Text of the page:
Promoting Good Governance.

African Economy Outlook

THE African Development Bank’s annual meeting came to an end on the 25th of May 2018 and the theme for the meeting was accelerating Africa’s industrialization. The meeting was held in Busan, South Korea which is the second largest city in South Korea. The republic of Korea (South Korea) joined the African Development Bank (AFDB) in 1980 and has been one of the banks most active and generous partners.

The theme of the AFDB 53rd annual meeting was, “accelerating industrialisation in Africa”. Is Africa ready? That was the thought that brazed through my mind during the AFDB annual meeting. Where is the infrastructure or the enabling environment to enable industrialisation take place in Africa? Does the political will exist?

The world is moving towards the 4th industrial revolution where the jobs of today won’t be the jobs of the future, are we in Africa entrenched with the skill set or education to move into the 4th industrial revolution? Even the 5th industrial revolution is almost here – the quantum leap. The future of money is cryptocurrency, what understanding or polices can be drawn to fit the constant change in the world terrain? Can Africa leapfrog and achieve the 4th industrial revolution? Yes, it’s possible.

Investing in people (Human Capital) is key in achieving steady economic growth and industrialisation in Africa. Education and Health must be invested in and not left to donor agencies, we cannot place a price on education, the world is changing at a sporadic pace and Africa has continued to maintain the same educational curriculum when the world has continued to evolve. If education is given the right priority, our universities will not produce half-baked graduates but graduates who can compete globally, and the need to invest in ideas is key in the actualisation of an industrial Africa.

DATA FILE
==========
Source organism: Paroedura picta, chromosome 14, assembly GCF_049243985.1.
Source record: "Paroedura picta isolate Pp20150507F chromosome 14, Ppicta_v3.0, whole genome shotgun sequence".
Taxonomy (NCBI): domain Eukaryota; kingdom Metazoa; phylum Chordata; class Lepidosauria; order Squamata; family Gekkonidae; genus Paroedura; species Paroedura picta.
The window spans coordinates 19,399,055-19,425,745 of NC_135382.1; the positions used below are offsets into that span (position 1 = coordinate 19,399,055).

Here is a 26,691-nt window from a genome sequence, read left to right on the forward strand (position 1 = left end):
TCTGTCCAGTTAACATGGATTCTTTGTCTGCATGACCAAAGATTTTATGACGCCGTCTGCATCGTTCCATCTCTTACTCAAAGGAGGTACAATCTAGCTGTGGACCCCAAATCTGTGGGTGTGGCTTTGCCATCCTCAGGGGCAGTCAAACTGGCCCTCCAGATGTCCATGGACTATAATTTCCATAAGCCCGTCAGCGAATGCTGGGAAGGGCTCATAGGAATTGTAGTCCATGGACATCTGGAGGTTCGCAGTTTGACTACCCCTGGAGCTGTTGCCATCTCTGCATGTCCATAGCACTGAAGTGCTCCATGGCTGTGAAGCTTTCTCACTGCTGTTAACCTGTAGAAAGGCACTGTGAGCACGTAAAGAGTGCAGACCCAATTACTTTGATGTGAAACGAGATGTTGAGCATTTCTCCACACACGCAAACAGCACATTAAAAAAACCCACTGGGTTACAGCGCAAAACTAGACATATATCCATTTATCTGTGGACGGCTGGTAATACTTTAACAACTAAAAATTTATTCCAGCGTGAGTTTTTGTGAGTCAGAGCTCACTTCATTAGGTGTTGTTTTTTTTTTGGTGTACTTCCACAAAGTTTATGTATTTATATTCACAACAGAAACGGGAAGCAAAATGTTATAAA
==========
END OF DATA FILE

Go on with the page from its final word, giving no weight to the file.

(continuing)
We have seen youths in Nigeria, Kenya, Rwanda, Zambia just to mention a few thrive amidst the stringent bottlenecks of the African economy. Africa is blessed with vast human and natural resources, but the missing link is education. Fear of the 4th revolution is the loss of jobs, since Africa already faces mass unemployment, how can Africa pull through from this, through investments in education and harnessing entrepreneurial skills.

Also, Africa is known for the export of raw materials but not finished products. We export cocoa but not chocolate, we export crude oil and import petroleum products, we export raw gold and its sold back to us in the refined form. Its amazing that the price of chocolate never goes down but up, but the price of cocoa fluctuates, why then are we not tapping into the huge market of finished products? African policy makers should also enable and encourage young people in agriculture to export and supply finished products to bring that value back to Africa, because Africa still has a huge comparative advantage in agriculture.

African policy makers should focus on key priority areas for the attainment of the 4th industrial revolution in Africa such as domestic savings, infrastructural investment, revenue attached to development, finance small/startup businesses, investment in education and health as well as tax
revenues and transparency.

*Folawiyo Kareem Olajoku, Ph.D (Development Economist) can be reached via, 08064457299.

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